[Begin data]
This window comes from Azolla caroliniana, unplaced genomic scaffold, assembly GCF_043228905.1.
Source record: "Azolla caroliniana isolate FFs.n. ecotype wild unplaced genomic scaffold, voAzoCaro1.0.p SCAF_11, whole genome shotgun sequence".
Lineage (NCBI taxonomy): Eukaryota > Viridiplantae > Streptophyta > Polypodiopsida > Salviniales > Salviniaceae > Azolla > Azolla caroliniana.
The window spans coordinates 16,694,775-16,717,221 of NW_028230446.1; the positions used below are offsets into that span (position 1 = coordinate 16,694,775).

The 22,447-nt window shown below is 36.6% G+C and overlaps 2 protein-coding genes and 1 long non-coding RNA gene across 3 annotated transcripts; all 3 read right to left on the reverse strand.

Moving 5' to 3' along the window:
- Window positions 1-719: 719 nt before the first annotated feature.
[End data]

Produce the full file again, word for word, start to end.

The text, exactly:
This window comes from Azolla caroliniana, unplaced genomic scaffold, assembly GCF_043228905.1.
Source record: "Azolla caroliniana isolate FFs.n. ecotype wild unplaced genomic scaffold, voAzoCaro1.0.p SCAF_11, whole genome shotgun sequence".
Lineage (NCBI taxonomy): Eukaryota > Viridiplantae > Streptophyta > Polypodiopsida > Salviniales > Salviniaceae > Azolla > Azolla caroliniana.
The window spans coordinates 16,694,775-16,717,221 of NW_028230446.1; the positions used below are offsets into that span (position 1 = coordinate 16,694,775).

The 22,447-nt window shown below is 36.6% G+C and overlaps 2 protein-coding genes and 1 long non-coding RNA gene across 3 annotated transcripts; all 3 read right to left on the reverse strand.

Moving 5' to 3' along the window:
- Window positions 1-719: 719 nt before the first annotated feature.